District Bagel | Latkes
16054
post-template-default,single,single-post,postid-16054,single-format-standard,ajax_fade,page_not_loaded,,qode-theme-ver-10.1.1,wpb-js-composer js-comp-ver-5.0.1,vc_responsive
 

Latkes

Latkes

screen-shot-2016-12-21-at-12-31-02-pm

Latkes

If you have ever celebrated Chanukah, you’ve had Latkes. Potato Latkes are a beloved and cherished traditional treat that is definitely not low in calories. Each latke is fried to a crispy golden brown, placed on paper napkins to help soak up the oil, then eaten with delight.

screen-shot-2016-12-22-at-11-31-43-am

What are Latkes?

Latkes are a fried pancake made of shredded potatoes traditionally eaten during the Jewish Festival of Chanukah. Different garnishes are served along side such as sour cream, apple sauce and sugar.

The word latke itself is derived (via Yiddish) from the Russian word ‘ladka’, ‘oladka’, a diminutive from ‘oladya’ (оладья), “small pancake”

screen-shot-2016-12-19-at-10-07-46-pmThe History

Before the Jewish diaspora Migration to Europe, it was customary to eat fried dairy foods for Chanukah inspired by the Book of Judith and the oil lasting 8 days. The custom is based on the story of how She saved the day by feeding wine and salty cheese to the invading Assyrian Army General before decapitating him and heralding the Miraculous victory of the Maccabees and the even bigger miracle of the oil in the eternal synagogue lamp lasting eight days before being replenished.

 

Medieval Jews across Europe, Africa, and the Middle East each had their own traditional dishes fried in oil. The latke’s humble beginning has its root in an Italian Jewish custom, documented as early as the 14th century of ricotta fried pancakes to celebrate Chanukah.

screen-shot-2016-12-22-at-11-20-45-am

Crossing into Northern and Eastern Europe, cheese was hard to come by, and so was cooking oil that wasn’t made from animal fat. To maintain kashrut, they could no longer use dairy products. Buckwheat and various grains replaced the cheese, but by the 1800’s the potato had gained in popularity and poor populations relied on it for sustenance.

 

Their north American debut coincided in the 1800’s wave of Jewish immigrants.

 

“The point of latkes at Chanukah is not the potato but the oil,” Joan Nathan of The New York Times. “What matters is the recounting of the miracle of one night’s oil lasting eight nights in the temple over 2,000 years ago.”

 

screen-shot-2016-12-22-at-11-16-28-am

 

Here are 3 Recipes:

Potato Latkes


INGREDIENTS

1 small onion
4 large potatoes

2 eggs

½ cup matzo meal

1/8 teaspoon black pepper
1

1 teaspoon salt

Oil for frying

 

Directions

 

1.Grate together onion, potatoes, eggs and matzo meal.

2.Add black pepper and salt.

3.Heat oil in heavy-bottomed skillet.

4.Make sure entire skillet is covered with oil ¼ inch or more deep.

5.Drop in a tiny bit of batter. If it browns, you’re ready to fry.

6.Spoon in latkes.

7.Fry three minutes on each side.

8.Remove, place on paper towel to drain excess oil and serve immediately.

 

screen-shot-2016-12-22-at-11-27-51-am

 

Cheese Latkes

INGREDIENTS

  • 1 cup ricotta cheese
  • ¾ cup flour
  • 3 large eggs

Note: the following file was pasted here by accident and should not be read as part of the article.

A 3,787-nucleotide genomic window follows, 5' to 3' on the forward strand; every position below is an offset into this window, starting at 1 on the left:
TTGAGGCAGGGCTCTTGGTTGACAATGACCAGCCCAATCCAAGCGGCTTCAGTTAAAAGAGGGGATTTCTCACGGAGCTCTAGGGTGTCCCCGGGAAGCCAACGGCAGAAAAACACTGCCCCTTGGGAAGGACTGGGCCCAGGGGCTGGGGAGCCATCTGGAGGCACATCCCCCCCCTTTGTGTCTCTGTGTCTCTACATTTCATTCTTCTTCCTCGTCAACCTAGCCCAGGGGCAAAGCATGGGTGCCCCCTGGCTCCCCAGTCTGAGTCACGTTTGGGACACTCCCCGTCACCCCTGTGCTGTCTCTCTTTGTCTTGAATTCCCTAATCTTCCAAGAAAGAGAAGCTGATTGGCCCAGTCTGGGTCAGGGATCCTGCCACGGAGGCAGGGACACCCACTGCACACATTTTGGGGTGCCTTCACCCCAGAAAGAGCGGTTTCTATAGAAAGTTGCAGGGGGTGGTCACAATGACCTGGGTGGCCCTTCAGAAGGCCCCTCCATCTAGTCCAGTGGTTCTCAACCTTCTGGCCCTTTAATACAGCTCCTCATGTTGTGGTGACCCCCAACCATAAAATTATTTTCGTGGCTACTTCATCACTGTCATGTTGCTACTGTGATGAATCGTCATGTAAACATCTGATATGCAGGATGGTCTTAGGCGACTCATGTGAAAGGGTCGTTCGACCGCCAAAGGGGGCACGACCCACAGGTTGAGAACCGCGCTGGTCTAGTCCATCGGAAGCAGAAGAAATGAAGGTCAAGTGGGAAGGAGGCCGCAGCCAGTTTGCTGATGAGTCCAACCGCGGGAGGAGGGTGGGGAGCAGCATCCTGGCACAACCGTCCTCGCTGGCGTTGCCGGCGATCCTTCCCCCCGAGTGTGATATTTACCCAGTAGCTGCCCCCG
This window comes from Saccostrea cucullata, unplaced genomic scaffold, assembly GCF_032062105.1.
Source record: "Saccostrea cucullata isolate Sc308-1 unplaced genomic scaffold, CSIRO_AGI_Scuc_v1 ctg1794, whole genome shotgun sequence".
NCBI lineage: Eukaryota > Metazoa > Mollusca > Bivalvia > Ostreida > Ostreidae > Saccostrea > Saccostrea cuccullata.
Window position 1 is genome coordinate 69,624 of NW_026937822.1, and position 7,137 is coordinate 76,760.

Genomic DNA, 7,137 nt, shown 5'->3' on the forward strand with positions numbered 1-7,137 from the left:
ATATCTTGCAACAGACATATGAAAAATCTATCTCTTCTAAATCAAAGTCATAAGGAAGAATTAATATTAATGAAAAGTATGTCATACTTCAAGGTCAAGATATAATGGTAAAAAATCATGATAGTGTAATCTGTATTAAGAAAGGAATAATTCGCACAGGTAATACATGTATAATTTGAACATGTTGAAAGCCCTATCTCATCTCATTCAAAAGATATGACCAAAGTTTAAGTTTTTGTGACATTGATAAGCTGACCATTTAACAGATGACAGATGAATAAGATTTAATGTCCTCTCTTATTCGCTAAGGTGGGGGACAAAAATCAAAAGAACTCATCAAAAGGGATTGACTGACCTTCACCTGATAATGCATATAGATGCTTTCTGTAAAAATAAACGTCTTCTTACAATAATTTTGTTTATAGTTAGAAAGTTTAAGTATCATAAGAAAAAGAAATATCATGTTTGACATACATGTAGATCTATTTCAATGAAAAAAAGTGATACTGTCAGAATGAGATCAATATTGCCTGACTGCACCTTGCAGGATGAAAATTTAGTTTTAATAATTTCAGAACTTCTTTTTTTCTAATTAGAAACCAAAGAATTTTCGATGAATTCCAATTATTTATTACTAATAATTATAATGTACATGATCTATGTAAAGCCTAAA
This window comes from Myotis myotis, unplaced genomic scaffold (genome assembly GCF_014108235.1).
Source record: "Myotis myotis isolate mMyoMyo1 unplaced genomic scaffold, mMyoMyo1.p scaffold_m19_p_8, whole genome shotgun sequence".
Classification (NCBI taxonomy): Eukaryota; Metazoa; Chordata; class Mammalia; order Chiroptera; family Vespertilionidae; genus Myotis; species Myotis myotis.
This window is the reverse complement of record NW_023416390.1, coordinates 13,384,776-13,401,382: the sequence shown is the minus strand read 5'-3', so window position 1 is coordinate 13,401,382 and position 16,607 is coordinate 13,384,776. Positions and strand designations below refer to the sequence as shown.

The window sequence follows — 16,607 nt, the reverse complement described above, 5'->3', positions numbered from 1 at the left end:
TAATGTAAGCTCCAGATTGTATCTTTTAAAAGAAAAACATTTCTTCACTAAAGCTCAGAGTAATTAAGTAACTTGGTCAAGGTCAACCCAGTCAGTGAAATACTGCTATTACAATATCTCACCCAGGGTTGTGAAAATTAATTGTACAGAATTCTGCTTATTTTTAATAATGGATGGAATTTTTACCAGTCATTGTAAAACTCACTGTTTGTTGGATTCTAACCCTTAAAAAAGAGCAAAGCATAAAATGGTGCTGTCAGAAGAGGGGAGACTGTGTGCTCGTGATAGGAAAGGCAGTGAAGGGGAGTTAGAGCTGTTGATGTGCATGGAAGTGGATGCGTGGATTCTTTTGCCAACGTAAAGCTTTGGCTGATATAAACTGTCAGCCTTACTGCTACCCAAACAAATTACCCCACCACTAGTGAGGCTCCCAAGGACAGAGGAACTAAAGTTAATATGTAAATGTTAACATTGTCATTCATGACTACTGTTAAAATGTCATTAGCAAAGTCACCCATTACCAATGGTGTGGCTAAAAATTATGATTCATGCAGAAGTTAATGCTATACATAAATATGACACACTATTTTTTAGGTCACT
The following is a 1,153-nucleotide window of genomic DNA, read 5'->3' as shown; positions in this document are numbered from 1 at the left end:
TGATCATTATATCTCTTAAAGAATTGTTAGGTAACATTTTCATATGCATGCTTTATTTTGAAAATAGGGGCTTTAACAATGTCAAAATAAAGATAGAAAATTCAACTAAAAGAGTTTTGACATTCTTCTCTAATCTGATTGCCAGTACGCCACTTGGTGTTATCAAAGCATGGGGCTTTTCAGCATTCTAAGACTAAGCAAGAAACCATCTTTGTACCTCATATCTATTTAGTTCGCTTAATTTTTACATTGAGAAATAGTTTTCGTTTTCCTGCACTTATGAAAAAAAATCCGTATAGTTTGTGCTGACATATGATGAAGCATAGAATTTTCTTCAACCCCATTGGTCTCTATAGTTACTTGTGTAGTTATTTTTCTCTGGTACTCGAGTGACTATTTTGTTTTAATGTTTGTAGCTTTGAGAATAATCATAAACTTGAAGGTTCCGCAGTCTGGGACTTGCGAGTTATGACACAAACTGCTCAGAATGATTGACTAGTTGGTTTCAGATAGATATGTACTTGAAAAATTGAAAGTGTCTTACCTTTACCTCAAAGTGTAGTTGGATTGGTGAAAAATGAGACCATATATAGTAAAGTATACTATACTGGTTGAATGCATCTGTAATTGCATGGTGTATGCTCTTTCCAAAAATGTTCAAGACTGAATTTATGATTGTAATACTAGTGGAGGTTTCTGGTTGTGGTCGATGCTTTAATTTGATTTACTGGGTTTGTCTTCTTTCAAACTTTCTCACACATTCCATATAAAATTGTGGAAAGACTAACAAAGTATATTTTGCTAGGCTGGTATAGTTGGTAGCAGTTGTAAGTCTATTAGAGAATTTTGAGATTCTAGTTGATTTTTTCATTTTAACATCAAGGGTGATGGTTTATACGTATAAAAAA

• 2 tbsp granulated white sugar
  • 1 tsp kosher salt
  • ½ tsp baking powder
  • Nonstick cooking oil spray, for frying

 

Directions

  • Combine all ingredients except the nonstick oil in a food processor. Process the mixture for about 45 seconds, pausing a couple of times to scrape the sides, until the mixture forms a thick batter.
  • Spray a skillet with nonstick cooking oil and heat over medium. Use a spoon to scoop up the batter, then pour it onto the hot skillet in the size/shape of silver dollar pancakes. Use 1-2 tablespoons of batter per pancake. Spread the batter out into a thin circle after it hits the skillet.
  • Fry the latkes for 2-3 minutes on each side until they turn golden brown. Test the first latke for doneness and make sure it’s cooked all the way through; if the latkes are browning faster than they’re cooking, reduce skillet heat. Expect some variation in the shape of the latkes, they won’t form a perfect circle. Serve immediately.
  • These latkes can be eaten plain or topped with a drizzle of honey. Other toppings include jam or preserves, sour cream, maple syrup, yogurt or agave nectar.

 

Tips/Techniques

Gluten Free Note: You can also make these latkes using a gluten free flour substitute mix. They will take a bit longer to brown, but they’ll still taste great!

Yield: 16-18 latkes

(Photo and recipe by Tori Avey)

 

screen-shot-2016-12-22-at-11-24-13-am

Sweet Potatoes Latkes

INGREDIENTS

  • 1 pound sweet potatoes, peeled and grated

2 scallions, finely chopped

  • ⅓ cup all purpose flour
  • 2 large eggs, lightly beaten
  • 1 teaspoon salt
  • ½ teaspoon black pepper

¾ cup olive oil

 

Directions

  1. Stir together potatoes, scallions, flour, eggs, salt and pepper.
  2. Heat oil in a deep skillet over moderately high heat until hot but not smoking.
  3. Working in batches, spoon ⅛ cup potato mixture into oil and flatten. Reduce heat to moderate and cook until golden brown. Transfer latkes to paper towels to drain.
  4. Serve with ½ cup regular or parve sour cream mixed with 1 tablespoon maple syrup if desired

 

12 servings

screen-shot-2016-12-22-at-11-26-49-am

http://www.theatlantic.com/entertainment/archive/2015/12/the-great-latke-lie/420018/

http://www.joyofkosher.com/recipes/sweet-potato-latkes/

http://www.pbs.org/food/features/history-of-latkes/

http://jspacenews.com/brief-history-potato-latkes-hanukkah/

https://en.wikipedia.org/wiki/Potato_pancake

http://www.reformjudaism.org/why-do-we-eat-latkes-hanukkah

 

 

No Comments

Post A Comment